FORMULA One champion Michael Schumacher was last night continuing his fight for life after showing signs of recovery from the severe head injuries after a skiing accident in the French Alps.
The 44-year-old’s spokeswoman confirmed yesterday that he is continuing to recover and is now “stable”, although doctors have refused to speculate on Schumacher’s prognosis.
He underwent another operation overnight on Monday and a new scan carried out on Tuesday morning revealed that there had been a slight improvement in the 44-year-old motor racing legend’s condition.
But medical experts have confirmed that “dangers are still there” for the champion driver and refused to be drawn on his prognosis.
In a brief statement yesterday, Schumacher’s spokeswoman Sabine Kehm said: “Michael’s condition has been supervised all night and has remained stable, overnight and also now.
“The good news for today is that we do not feel it necessary to hold a press conference because there are no significant changes.”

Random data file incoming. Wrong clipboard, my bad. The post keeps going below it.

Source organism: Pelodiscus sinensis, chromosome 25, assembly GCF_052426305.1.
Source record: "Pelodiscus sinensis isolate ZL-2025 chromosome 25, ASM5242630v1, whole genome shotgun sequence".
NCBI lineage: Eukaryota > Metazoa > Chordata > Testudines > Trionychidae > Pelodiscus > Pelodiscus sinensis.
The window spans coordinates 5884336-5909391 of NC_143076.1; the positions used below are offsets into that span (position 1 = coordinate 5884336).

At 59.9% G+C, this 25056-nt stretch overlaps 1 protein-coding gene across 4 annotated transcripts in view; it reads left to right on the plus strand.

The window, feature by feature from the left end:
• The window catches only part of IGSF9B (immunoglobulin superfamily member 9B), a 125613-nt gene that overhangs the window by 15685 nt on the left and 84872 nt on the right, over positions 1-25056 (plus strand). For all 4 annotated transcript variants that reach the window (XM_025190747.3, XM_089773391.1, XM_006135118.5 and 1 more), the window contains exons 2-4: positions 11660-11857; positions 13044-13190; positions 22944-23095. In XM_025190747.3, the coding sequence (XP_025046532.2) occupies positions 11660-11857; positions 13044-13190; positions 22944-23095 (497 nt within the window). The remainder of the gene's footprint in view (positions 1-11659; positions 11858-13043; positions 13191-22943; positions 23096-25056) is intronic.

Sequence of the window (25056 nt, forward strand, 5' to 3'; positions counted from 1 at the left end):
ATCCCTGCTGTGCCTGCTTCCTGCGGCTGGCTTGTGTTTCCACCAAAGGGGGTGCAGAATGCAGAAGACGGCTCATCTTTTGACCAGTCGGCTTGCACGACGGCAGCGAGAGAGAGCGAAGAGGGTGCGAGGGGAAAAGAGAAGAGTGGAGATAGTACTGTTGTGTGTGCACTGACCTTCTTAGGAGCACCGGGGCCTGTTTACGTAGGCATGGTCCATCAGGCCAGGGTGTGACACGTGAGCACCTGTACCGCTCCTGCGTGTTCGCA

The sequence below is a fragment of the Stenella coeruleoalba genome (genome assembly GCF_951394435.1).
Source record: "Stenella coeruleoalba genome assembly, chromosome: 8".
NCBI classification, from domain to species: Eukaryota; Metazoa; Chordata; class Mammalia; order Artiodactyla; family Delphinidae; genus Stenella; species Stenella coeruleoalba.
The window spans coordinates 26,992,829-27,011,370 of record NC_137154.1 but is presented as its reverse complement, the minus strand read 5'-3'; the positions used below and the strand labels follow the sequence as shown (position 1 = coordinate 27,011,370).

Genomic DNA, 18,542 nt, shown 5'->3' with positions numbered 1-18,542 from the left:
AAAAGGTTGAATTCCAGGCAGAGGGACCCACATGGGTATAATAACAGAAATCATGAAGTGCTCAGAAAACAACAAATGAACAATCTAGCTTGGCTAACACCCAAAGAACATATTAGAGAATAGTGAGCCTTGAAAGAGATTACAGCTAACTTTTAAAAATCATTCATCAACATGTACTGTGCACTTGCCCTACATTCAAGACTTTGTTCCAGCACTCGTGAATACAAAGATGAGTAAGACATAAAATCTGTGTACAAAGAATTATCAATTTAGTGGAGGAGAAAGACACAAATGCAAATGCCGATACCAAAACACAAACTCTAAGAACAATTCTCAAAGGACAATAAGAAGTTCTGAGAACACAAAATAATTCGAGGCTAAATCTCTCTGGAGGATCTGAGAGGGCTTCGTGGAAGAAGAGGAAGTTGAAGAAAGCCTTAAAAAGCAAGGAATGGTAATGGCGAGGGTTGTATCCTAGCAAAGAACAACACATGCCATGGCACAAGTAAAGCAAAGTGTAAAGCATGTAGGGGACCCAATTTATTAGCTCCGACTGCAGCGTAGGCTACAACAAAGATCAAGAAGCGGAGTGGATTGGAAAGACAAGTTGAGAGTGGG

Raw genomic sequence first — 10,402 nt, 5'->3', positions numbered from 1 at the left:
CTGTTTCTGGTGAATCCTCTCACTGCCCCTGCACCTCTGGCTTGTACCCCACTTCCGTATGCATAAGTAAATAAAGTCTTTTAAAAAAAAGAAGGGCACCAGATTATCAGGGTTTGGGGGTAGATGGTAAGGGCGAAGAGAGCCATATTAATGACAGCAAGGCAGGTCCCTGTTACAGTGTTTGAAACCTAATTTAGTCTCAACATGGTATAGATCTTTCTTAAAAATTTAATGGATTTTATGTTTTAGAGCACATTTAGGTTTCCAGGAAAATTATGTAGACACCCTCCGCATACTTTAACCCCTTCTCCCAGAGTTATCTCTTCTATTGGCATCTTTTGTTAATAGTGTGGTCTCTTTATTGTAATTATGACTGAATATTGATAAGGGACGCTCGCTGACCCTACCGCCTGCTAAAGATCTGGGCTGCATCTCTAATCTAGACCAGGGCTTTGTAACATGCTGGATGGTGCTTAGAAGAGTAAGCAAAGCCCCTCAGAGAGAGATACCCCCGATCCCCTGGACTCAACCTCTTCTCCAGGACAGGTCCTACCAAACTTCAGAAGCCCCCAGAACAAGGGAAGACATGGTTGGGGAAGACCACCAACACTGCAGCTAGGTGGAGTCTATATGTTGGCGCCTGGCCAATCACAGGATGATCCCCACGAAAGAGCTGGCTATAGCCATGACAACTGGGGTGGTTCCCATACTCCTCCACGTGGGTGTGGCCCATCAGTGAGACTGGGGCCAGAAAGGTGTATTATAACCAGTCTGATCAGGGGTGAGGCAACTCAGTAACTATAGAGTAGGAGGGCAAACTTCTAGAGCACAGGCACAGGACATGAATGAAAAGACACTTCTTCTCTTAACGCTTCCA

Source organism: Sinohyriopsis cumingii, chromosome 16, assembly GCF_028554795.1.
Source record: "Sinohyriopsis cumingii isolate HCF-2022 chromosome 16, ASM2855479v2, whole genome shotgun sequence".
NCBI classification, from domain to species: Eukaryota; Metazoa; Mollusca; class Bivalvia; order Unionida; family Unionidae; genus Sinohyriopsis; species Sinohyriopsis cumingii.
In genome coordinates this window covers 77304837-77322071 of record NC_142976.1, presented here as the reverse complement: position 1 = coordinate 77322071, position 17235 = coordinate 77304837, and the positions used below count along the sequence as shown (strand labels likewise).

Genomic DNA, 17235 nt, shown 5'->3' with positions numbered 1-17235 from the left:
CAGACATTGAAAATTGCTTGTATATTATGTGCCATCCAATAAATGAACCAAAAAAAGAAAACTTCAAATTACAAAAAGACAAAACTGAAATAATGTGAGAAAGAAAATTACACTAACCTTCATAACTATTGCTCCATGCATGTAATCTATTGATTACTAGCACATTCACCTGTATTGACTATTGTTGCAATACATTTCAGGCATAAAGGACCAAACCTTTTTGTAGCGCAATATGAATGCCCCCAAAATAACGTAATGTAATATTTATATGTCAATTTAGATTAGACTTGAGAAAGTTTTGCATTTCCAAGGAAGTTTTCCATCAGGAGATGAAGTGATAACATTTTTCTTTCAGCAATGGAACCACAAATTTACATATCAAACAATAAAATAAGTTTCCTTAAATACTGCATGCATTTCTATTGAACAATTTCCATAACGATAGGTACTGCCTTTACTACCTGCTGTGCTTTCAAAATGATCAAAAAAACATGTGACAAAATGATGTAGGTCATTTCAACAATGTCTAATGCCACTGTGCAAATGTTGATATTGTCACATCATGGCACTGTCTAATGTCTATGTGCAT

The racing driver fell while skiing off-piste in the resort of Meribel in France on Sunday, splitting his helmet on impact and resulting in a near-fatal head injury.
Rescuers were on hand within minutes and he was initially conscious after the accident before deteriorating into a critical condition.
He was airlifted to Grenoble hospital, where neurosurgeons have operated twice to remove blood clots on the brain and reduce swelling.
Doctors have said the impact caused numerous brain injuries including intracranial hematomas – multiple blood clots – bilateral lesions and bruising of the brain.
An initial operation carried out on Sunday to reduce swelling was followed by the second surgery to remove the largest of a number of clots in his brain.
Schumacher has received an outpouring of support from the racing world, with former and current stars urging him to pull through.
German chancellor Angela Merkel said she was “extremely shocked along with millions of Germans” to learn of the accident.
Schumacher retired from Formula One for the final time in 2012 after a three-season comeback with Mercedes.
The motor racing legend, who also drove for Jordan, Benetton and Ferrari, won the last of his world titles in 2004. He won two with Benetton in 1994 and 1995 before moving to Ferrari and winning five in a row from 2000. The German has 91 career wins.